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Chopin's Piano: A Journey through Romanticism
— —
Paul Kildea
Chopin's Piano: A Journey through Romanticism by Paul Kildea at Abbey's Bookshop,

Chopin's Piano: A Journey through Romanticism

Paul Kildea


9780241187944

Allen Lane


Music;
Western "classical" music;
Individual composers & musicians, bands & groups;
Keyboard instruments;
Social & cultural history


Hardback

$55.00
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In November 1838 Frederic Chopin, George Sand and her two children sailed to Majorca to escape the Parisian winter. They settled in an abandoned monastery at Valldemossa in the mountains above Palma where Chopin finished what would eventually be recognised as one of the great and revolutionary works of musical Romanticism - his 24 Preludes. There was scarcely a decent piano on the island (these were still early days in the evolution of the modern instrument), so Chopin worked on a small pianino made by a local craftsman, which remained in their monastic cell for seventy years after he and Sand had left.

This brilliant and unclassifiable book traces the history of Chopin's 24 Preludes through the instruments on which they were played, the pianists who interpreted them and the traditions they came to represent. Yet it begins and ends with the Majorcan pianino, which during the Second World War assumed an astonishing cultural potency as it became, for the Nazis, a symbol of the man and music they were determined to appropriate as their own.

The unexpected hero of the second part of the book is the great keyboard player and musical thinker Wanda Landowska, who rescued the pianino from Valldemossa in 1913, and who would later become one of the most influential artistic figures of the twentieth century. Kildea shows how her story - a compelling account based for the first time on her private papers - resonates with Chopin's, all the while simultaneously distilling part of the cultural and political history of Europe and the United States in the central decades of the century. Kildea's beautifully interwoven narratives, part cultural history and part detective story, take us on an unexpected journey through musical Romanticism and allow us to reflect freshly on the changing meaning of music over time.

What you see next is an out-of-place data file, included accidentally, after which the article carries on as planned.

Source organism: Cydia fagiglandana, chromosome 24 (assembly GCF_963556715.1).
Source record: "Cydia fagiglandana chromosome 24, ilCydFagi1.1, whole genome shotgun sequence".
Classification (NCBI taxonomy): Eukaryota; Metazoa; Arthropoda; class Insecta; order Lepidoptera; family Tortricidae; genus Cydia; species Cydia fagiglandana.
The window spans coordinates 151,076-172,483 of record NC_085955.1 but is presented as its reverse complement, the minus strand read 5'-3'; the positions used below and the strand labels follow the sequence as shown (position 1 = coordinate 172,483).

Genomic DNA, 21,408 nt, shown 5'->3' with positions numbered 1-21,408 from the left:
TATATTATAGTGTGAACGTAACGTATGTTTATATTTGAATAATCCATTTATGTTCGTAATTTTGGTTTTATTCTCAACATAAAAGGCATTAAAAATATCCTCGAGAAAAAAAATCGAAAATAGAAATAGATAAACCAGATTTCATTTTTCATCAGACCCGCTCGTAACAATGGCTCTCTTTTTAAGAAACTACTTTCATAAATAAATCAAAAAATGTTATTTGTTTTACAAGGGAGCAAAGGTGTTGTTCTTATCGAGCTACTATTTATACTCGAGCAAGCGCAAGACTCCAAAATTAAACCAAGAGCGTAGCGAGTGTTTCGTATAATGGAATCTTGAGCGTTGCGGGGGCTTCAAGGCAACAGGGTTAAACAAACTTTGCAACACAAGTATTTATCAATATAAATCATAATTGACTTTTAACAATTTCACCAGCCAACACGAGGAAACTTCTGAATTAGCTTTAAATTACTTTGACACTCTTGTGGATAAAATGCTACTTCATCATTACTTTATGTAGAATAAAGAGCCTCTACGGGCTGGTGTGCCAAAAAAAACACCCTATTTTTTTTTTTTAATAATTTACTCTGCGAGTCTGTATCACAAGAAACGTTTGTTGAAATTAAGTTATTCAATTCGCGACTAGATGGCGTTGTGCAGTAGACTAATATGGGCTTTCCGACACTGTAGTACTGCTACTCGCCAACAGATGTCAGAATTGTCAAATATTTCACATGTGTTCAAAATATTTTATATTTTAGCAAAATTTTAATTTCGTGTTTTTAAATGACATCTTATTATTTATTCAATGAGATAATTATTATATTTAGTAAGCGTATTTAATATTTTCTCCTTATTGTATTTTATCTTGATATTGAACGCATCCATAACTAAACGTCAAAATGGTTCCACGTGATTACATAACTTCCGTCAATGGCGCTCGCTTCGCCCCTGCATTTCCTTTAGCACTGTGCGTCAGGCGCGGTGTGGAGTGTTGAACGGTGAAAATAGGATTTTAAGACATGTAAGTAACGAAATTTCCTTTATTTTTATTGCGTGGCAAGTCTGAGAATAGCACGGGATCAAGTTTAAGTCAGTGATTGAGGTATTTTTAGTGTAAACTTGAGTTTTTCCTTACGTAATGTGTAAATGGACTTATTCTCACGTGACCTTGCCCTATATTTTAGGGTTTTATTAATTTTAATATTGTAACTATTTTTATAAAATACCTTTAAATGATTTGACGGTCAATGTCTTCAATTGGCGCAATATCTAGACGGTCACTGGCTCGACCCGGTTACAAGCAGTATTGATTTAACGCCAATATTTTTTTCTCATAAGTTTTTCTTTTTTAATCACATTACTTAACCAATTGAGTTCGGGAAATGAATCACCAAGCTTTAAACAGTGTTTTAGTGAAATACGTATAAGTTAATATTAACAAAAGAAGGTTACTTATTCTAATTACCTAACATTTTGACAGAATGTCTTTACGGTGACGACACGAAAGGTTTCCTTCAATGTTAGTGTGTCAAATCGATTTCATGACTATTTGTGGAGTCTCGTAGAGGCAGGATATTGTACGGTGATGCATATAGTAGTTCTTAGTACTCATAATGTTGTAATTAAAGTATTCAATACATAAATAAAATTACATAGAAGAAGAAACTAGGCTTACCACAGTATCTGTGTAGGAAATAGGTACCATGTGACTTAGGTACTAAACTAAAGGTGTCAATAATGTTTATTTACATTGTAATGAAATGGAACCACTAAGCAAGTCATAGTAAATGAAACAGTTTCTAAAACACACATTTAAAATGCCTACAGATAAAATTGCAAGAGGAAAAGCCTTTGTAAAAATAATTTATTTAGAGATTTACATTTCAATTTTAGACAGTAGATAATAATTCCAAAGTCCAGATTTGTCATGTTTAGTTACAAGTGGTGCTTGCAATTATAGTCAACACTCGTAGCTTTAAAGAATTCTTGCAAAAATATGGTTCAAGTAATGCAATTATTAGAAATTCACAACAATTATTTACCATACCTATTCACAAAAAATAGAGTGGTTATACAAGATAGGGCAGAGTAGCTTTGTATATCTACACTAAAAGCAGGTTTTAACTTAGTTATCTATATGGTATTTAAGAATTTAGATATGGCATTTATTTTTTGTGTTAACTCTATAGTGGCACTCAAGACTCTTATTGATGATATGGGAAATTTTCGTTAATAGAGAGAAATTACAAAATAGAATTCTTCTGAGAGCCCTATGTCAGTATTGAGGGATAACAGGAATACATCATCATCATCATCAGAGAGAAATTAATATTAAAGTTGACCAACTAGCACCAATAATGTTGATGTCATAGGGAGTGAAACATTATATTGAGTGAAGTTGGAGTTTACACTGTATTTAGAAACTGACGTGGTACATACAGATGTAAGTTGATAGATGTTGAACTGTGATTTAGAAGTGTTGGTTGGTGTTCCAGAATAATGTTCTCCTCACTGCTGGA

By:   Paul Kildea
Imprint:   Allen Lane
Country of Publication:   United Kingdom
Dimensions:   Height: 240mm,  Width: 162mm,  Spine: 34mm
Weight:   592g
ISBN:   9780241187944
ISBN 10:   024118794X
Publication Date:   June 2018
Audience:   General/trade ,  ELT Advanced
Format:   Hardback
Publisher's Status:   Active


A wonderful book about music, musicians, cultural similarities and differences, the blood and gore of revolutionary times and the compensations of high art. Kildea writes with elegance and wit, and displays the kind of scholarship that does not come from simply mugging up on a few books. ... A book that will, amongst other things, send the reader back with fresh ears to the delightful, tormented Pole, and hear the music he composed on a borrowed piano in a monastery cell in Mallorca one terrible winter -- Michael Henderson * The Times * Chopin's Piano takes the motif of this piano - Out of date before it was completed ; its maker Juan Bauza unknown and possibly an amateur - and uses it to tie together various narrative strands in an original, constantly interesting format. As it does it tells the story of Chopin's work, the development of piano making, and how music became inextricably linked to atrocities in the 20th century. -- Jonathan McAloon * Financial Times * An episodic, picaresque tale, woven confidently - at times even pacily - by Kildea. He writes knowledgeably and approachably about music and sympathetically about his cast of characters. It is the story of an obsession, but it manages not to feel obsessional. ... I enjoyed it very much. -- Alan Rusbridger * Spectator * An exceptionally fine book: erudite, digressive, urbane and deeply moving. -- Michael O'Donnell * Wall Street Journal *

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